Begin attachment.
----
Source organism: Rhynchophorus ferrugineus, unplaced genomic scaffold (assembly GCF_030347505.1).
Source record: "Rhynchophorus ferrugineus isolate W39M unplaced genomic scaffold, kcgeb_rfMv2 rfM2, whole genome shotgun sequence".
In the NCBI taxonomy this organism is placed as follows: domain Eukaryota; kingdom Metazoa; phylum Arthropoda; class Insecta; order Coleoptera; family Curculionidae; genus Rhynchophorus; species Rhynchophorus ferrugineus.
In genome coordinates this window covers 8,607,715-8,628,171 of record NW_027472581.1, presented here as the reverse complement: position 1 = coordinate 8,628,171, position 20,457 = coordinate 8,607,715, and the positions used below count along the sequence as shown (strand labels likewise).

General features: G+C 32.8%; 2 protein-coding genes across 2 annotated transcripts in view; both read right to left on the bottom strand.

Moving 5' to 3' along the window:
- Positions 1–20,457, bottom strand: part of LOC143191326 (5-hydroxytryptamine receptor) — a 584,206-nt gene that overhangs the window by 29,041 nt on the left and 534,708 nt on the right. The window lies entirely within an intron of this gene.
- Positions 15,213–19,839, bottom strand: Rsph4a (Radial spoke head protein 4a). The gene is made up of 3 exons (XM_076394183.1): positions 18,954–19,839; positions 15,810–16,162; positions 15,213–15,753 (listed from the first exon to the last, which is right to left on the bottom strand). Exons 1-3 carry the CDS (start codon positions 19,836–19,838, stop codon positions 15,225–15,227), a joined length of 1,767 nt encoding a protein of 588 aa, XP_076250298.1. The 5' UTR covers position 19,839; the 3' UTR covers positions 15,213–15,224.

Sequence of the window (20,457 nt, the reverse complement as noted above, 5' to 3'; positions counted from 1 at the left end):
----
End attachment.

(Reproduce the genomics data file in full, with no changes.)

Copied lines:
Source organism: Rhynchophorus ferrugineus, unplaced genomic scaffold (assembly GCF_030347505.1).
Source record: "Rhynchophorus ferrugineus isolate W39M unplaced genomic scaffold, kcgeb_rfMv2 rfM2, whole genome shotgun sequence".
In the NCBI taxonomy this organism is placed as follows: domain Eukaryota; kingdom Metazoa; phylum Arthropoda; class Insecta; order Coleoptera; family Curculionidae; genus Rhynchophorus; species Rhynchophorus ferrugineus.
In genome coordinates this window covers 8,607,715-8,628,171 of record NW_027472581.1, presented here as the reverse complement: position 1 = coordinate 8,628,171, position 20,457 = coordinate 8,607,715, and the positions used below count along the sequence as shown (strand labels likewise).

General features: G+C 32.8%; 2 protein-coding genes across 2 annotated transcripts in view; both read right to left on the bottom strand.

Moving 5' to 3' along the window:
- Positions 1–20,457, bottom strand: part of LOC143191326 (5-hydroxytryptamine receptor) — a 584,206-nt gene that overhangs the window by 29,041 nt on the left and 534,708 nt on the right. The window lies entirely within an intron of this gene.
- Positions 15,213–19,839, bottom strand: Rsph4a (Radial spoke head protein 4a). The gene is made up of 3 exons (XM_076394183.1): positions 18,954–19,839; positions 15,810–16,162; positions 15,213–15,753 (listed from the first exon to the last, which is right to left on the bottom strand). Exons 1-3 carry the CDS (start codon positions 19,836–19,838, stop codon positions 15,225–15,227), a joined length of 1,767 nt encoding a protein of 588 aa, XP_076250298.1. The 5' UTR covers position 19,839; the 3' UTR covers positions 15,213–15,224.

Sequence of the window (20,457 nt, the reverse complement as noted above, 5' to 3'; positions counted from 1 at the left end):